The Pleasure of Poetry: Reading and Enjoying British Poetry from Donne to Burns
Praeger Publishers, 2006 - 267 Seiten
The poetry produced by the British poets of the 17th and 18th centuries is considered to be among the best ever written. But many general readers feel intimidated by the language or structure of the poetry, and so tend to shy away from enjoying these poets and their works. Nelson takes readers on a tour of the major works and figures of 17th- and 18th-century British poetry, explaining major themes, devices, styles, language, rhythm, sound, tone, imagery, form, and meaning. Beginning each chapter with a sketch of the poet's life and career, the author then looks at five or six representative works, helping readers understand and appreciate the beauty of poetry itself.
From Donne and Jonson, to Pope, Swift, and Burns, the book offers excerpts of the poetry these artists crafted, and carefully examines the various attributes that have helped to establish them as some of the greatest of all time. Writing in clear, accessible language, Nelson also introduces general poetry terms to the novice, providing examples and explanations where necessary. Readers will no longer feel intimidated by difficult poetry. Instead, they will walk away with the tools they need to read, understand, and appreciate these titans of British letters.
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This is , it seems , a simple poem , written in iambic tetrameter ( four stressed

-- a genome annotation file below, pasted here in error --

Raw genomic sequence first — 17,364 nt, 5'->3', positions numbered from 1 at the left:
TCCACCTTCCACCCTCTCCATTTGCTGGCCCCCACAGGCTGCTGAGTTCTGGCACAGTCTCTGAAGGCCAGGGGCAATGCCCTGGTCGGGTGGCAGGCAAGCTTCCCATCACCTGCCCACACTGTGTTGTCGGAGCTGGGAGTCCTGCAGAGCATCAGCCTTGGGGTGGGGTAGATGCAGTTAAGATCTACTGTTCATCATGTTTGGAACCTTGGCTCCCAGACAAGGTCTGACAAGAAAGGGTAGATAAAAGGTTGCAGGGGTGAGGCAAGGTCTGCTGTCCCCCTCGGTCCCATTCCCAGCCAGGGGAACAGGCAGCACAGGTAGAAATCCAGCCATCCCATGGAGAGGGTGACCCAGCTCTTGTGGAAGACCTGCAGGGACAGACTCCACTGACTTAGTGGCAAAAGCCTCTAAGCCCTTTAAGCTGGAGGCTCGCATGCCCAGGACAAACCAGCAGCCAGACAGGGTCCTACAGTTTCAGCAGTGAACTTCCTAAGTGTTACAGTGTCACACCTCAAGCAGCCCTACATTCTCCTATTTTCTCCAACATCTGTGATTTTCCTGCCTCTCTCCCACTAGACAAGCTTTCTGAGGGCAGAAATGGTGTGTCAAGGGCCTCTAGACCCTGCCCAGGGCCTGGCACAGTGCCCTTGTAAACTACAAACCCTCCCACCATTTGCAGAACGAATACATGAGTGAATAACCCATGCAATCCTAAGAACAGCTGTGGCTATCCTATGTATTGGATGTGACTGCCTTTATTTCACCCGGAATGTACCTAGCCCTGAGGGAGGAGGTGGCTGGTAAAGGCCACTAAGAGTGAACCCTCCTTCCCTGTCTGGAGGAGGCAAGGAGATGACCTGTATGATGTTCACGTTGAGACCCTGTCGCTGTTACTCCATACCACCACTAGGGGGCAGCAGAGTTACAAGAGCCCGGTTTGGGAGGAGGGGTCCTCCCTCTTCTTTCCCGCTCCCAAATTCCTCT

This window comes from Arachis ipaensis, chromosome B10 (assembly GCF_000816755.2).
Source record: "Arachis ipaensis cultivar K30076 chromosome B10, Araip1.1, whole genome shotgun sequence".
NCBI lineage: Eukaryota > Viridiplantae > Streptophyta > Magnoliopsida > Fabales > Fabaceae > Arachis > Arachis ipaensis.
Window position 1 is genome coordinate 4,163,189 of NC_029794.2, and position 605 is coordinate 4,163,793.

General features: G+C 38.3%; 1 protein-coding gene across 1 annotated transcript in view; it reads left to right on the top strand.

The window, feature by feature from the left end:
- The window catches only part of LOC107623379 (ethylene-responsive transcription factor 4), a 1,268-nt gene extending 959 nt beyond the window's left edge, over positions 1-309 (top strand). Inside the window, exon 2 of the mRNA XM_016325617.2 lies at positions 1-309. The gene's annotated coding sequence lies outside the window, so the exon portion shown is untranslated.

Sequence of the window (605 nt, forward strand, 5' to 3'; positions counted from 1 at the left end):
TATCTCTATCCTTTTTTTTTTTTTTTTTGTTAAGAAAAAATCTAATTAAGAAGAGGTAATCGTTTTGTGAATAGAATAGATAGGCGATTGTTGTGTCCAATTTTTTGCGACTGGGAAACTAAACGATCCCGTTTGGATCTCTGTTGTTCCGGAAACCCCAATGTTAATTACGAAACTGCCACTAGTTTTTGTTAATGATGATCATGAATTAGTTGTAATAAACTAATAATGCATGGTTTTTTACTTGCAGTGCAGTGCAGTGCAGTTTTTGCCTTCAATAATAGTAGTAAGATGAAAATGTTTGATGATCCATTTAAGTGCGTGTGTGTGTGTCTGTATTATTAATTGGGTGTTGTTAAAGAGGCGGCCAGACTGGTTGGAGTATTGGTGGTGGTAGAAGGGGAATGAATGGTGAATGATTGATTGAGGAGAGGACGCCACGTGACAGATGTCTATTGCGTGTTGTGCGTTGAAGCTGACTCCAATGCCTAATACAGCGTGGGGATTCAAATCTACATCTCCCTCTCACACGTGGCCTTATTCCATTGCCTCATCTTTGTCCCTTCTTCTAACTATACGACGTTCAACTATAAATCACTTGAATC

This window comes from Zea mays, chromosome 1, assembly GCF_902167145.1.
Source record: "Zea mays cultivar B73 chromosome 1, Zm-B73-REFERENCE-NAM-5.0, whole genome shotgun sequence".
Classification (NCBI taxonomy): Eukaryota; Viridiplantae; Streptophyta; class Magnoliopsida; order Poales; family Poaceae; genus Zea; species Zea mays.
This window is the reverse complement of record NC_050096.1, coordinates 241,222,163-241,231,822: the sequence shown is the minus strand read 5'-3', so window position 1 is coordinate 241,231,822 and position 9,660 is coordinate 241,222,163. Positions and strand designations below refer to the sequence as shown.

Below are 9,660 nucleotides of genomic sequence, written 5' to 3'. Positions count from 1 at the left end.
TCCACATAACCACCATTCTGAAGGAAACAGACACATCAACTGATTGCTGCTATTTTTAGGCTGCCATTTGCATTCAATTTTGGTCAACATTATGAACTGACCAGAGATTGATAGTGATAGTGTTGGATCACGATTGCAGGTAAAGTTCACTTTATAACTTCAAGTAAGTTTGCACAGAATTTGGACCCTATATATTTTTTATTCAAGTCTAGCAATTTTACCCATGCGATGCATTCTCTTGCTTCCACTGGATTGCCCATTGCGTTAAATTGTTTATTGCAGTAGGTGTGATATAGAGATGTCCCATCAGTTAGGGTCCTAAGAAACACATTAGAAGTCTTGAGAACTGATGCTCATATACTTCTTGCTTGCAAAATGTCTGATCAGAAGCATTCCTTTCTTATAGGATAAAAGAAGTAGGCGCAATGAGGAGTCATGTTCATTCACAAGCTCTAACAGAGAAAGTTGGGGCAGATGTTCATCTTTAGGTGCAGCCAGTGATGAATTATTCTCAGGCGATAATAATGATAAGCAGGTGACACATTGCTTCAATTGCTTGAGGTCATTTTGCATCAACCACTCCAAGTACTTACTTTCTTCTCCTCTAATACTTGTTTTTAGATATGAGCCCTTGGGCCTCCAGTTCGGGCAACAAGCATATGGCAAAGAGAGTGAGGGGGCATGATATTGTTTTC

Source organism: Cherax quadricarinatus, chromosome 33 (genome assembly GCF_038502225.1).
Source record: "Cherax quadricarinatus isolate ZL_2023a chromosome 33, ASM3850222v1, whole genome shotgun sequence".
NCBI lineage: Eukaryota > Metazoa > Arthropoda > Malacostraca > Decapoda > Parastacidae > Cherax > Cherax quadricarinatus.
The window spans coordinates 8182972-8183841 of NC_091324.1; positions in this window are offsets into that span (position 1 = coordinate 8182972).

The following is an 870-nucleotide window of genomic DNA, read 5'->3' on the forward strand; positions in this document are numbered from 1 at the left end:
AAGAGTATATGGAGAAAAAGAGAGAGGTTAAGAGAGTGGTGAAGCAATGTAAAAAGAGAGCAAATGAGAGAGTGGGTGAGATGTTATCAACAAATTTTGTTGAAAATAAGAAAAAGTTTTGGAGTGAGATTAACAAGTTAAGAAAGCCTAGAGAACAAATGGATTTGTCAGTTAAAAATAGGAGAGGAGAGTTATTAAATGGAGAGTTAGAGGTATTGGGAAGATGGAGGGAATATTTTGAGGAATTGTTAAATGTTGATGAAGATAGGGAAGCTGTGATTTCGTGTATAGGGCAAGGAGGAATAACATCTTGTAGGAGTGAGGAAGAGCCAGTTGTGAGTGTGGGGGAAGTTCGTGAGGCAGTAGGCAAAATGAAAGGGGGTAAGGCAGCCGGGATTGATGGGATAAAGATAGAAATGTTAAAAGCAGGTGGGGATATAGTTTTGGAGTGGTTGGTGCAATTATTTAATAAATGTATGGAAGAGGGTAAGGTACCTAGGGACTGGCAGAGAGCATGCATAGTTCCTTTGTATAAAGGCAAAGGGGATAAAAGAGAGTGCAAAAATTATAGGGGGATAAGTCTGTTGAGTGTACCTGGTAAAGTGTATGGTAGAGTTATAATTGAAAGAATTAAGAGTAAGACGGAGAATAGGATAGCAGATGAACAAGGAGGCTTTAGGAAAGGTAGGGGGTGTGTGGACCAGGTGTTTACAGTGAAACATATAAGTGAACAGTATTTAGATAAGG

syllables ) couplets , some run - on lines , and a rhythm that varies with the sense
. When the scarf is " thrown ” about the shoulders , the sense does not stop at the
He even goes so far as to suggest that he should not turn his eyes on Love
because of his strong sense of being undeserving, even after Love has
suggested that he is worthy. In order to underscore this invitation to his reluctant
guest, Love ...
The rest to some faint meaning make pretense , But Sh ------ never deviates into
sense . Some beams of wit on other souls may fall , Strike through , and make a
lucid interval ; But Sh ------ ' s genuine night admits no ray , His rising fogs prevail
Was andere dazu sagen - Rezension schreiben
Introduction to Reading Poetry
Poet of Secular and Sacred Love
Elegist Satirist and Moralist
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